Serran Screiber (Nelson, R., Rosenberg, M, 1989) in the late 1960’s argued that American firms were superior to their competitors. This was due to the fact that US firms spent more on R&D and their university- business links were then larger than all other OECD nations combined. It is usually US firms that are first to come up with technological innovations. The problem they have is that they lose the competitive edge soon after as other technologically advanced nations such as Japan soon produce products to compete directly. The Japanese government during the late 1960’s was attempting to become indigenous in all R&D. This was done by implementing rigid policies aimed at encouraging R&D.
The Silicon Valley is an excellent illustration of how links between the academic institutions and the business can produce innovative products which are a strong competitive advantage. Stanford University is very closely linked to Silicon Valley in North California, which became the hub for the semi conductor industry which is the best in the world. This was done with the help of suitable climatic conditions and government assistance and its unique cooperative risk-sharing structure.
R&D can have a direct impact on more then one industry. A prime example of this is the defence industry. Inventions such as the Jet engine for fighter planes were initially designed for the combat. However, an offshoot of this was that it led to the creation of the commercial flight aircraft industry. R&D spending by the Department of Defence in the US was opening the market for commercial aircraft industry after the Second World War, which has made the commercial aircraft a massive industry in its own right (Mowery & Nelson).
The US Department of Defence has also been responsible for the R&D in the semiconductor field. Just as the commercial aircraft industry was an offshoot, so too was the computer industry. Both of these industries have become clear leaders in the world as a result of the R&D for the US Department of Defence.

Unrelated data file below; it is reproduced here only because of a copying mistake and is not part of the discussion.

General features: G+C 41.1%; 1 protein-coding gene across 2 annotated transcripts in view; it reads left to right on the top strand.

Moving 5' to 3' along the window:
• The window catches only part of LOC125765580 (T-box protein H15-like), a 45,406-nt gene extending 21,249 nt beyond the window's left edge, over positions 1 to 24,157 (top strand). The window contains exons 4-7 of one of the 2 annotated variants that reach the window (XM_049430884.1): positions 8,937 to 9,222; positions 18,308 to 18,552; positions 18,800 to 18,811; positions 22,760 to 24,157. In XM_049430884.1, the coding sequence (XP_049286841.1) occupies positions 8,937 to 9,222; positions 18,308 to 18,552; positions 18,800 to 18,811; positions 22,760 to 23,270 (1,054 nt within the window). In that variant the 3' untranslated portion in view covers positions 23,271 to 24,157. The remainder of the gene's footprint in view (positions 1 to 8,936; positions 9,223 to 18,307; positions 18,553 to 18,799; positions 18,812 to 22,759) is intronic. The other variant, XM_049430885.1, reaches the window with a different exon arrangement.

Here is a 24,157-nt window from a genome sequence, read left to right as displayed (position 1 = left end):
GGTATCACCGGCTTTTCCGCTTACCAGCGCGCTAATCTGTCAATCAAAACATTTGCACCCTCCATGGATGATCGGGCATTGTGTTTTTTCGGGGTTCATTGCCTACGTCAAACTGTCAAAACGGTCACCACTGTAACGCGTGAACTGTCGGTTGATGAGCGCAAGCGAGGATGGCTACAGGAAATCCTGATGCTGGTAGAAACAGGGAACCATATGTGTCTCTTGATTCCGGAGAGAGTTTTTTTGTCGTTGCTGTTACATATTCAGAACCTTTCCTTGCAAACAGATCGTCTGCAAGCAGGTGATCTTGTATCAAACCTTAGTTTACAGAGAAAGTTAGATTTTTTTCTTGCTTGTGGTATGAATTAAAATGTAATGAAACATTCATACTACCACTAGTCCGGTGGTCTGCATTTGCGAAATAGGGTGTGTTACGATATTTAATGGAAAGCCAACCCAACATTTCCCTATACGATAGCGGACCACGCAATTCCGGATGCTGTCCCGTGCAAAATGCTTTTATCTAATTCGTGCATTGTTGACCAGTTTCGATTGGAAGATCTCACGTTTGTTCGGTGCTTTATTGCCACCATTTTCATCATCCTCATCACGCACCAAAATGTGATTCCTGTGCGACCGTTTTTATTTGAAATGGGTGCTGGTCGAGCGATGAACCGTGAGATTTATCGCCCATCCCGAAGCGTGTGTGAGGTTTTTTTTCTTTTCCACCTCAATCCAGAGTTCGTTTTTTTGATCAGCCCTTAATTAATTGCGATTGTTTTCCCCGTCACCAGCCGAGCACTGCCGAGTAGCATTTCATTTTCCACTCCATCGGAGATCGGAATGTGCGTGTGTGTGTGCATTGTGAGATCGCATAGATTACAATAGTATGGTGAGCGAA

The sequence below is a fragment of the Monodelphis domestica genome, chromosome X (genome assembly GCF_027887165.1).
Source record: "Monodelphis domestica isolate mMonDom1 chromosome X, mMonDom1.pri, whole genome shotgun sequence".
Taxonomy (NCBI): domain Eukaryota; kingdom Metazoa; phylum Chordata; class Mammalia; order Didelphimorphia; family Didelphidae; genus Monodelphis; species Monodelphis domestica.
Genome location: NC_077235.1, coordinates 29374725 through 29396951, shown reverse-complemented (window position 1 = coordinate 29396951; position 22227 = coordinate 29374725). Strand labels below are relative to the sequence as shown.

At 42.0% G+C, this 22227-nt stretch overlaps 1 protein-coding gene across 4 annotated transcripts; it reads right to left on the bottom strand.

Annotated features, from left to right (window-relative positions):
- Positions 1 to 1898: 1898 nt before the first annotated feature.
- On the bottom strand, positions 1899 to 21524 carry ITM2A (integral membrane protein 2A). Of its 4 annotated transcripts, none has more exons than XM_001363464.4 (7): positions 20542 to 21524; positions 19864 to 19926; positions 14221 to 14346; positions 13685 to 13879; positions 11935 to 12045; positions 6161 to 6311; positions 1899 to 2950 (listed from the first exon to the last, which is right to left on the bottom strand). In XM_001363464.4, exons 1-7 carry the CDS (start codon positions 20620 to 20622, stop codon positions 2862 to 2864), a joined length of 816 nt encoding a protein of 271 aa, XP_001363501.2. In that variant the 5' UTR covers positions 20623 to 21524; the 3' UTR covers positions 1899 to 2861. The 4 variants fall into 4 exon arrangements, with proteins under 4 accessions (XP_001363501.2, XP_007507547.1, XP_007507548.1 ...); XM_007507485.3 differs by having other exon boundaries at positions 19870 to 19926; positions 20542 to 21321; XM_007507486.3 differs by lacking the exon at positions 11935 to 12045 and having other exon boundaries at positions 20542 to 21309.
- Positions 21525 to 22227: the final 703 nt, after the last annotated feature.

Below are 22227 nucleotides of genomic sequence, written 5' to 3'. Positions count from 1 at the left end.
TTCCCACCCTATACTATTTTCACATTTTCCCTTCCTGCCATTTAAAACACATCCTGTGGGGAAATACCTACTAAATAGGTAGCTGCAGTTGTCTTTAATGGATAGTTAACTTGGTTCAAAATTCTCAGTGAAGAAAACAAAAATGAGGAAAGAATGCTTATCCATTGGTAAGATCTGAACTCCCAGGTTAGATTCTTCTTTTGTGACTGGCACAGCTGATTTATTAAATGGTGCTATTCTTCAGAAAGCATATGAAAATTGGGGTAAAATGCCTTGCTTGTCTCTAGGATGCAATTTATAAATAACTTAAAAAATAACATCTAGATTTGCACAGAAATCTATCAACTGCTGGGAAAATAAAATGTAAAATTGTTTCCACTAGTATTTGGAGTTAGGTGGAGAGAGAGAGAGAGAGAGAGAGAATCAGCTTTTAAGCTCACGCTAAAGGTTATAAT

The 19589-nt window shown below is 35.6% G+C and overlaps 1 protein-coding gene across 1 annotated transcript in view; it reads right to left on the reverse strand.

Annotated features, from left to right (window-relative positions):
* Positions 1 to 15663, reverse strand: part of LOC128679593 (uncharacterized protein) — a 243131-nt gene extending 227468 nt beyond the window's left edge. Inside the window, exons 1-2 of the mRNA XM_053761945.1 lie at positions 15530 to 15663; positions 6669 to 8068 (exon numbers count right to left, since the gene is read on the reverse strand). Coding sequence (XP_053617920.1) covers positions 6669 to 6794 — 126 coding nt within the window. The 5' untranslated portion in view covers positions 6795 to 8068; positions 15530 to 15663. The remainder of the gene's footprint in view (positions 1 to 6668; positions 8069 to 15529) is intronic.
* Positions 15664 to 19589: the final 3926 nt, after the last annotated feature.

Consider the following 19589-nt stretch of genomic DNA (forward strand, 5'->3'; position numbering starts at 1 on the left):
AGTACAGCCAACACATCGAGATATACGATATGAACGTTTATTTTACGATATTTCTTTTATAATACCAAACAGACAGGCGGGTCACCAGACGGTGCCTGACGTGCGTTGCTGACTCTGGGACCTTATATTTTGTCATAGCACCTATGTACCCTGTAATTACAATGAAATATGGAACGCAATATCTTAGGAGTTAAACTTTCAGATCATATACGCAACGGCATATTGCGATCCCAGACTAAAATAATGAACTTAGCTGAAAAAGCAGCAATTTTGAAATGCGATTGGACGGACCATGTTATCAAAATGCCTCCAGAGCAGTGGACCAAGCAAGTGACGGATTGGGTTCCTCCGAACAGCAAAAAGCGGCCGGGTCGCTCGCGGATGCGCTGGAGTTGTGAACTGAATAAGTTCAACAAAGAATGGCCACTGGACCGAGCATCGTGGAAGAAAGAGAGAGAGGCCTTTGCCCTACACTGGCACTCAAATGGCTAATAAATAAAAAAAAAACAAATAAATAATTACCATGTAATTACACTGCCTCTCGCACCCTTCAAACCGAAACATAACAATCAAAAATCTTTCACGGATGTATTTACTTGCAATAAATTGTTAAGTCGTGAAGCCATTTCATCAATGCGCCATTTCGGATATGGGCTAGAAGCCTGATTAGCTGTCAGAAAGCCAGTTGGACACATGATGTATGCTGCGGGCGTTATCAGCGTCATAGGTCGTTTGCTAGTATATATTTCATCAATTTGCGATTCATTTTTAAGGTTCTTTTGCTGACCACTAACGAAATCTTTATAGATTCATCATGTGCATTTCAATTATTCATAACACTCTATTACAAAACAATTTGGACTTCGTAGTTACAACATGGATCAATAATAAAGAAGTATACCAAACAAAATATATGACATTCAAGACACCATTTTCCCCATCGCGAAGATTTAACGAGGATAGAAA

Companies invest huge sums of money in R&D. In order to make sure that no one else simply copies what often is the result of years of hard work, international patents are employed. These are particularly important to the pharmaceutical industry. It is in the interest of all countries to uphold patents, as this aids the local industry and also encourage innovation. As huge sum of money are invested by firms, patents act as a guarantee that no other firm can copy its product. Without such a guarantee it is unlikely firms would be willing to invest large sums into R&D.
The US and UK had a head-start on Japan in terms of the technology it produced locally. The way in which Japan was able to compete was to use this to its advantage. Japan imported technology readily available in the West, and using its own R&D facilities produced more innovated products than those currently available. Japan had to ‘encourage the importation of advanced technology and promote a domestic base’, (Nelson, 1993), this allowed them to compete with the other industrialized nations. Gershenkron emphasizes Japan would have to imitate the modern efficient organizations to succeed, and also would require large institutional assistance.
Technology is the main driving force behind all R&D activity. R&D is carried out for a number of reasons, political in the case of the defence industry or commercial in the case of the pharmaceutical industry.
Today the world’s business environment poses a whole new scenario. Strong university-business links, in-house R&D facilities, government assistance in the shape of subsidies, taxes, regulations and the ability to detect, import and use to your own advantage, foreign innovations are all necessities more than sources of advantage. In the light of the information discussed, it is suffice to say that investment in R&D, innovation and technology does indeed pay off by giving, Japan and the US in this case, competitive edge in the pharmaceutical and electronics industry to say the least.
The only way in which nations can compete on an increased global scale is to keep innovating in order to gain national competitive advantage. If the leading economies do not invest the same amount into R&D then they could lose out to other nations. The success of R&D is not solely dependent on the amount of capital spent. As has been illustrated other factors such as cultural differences and management practices do also come in to account. Overall, R&D is essential for growth of a country, without innovation, competitive advantage would decline.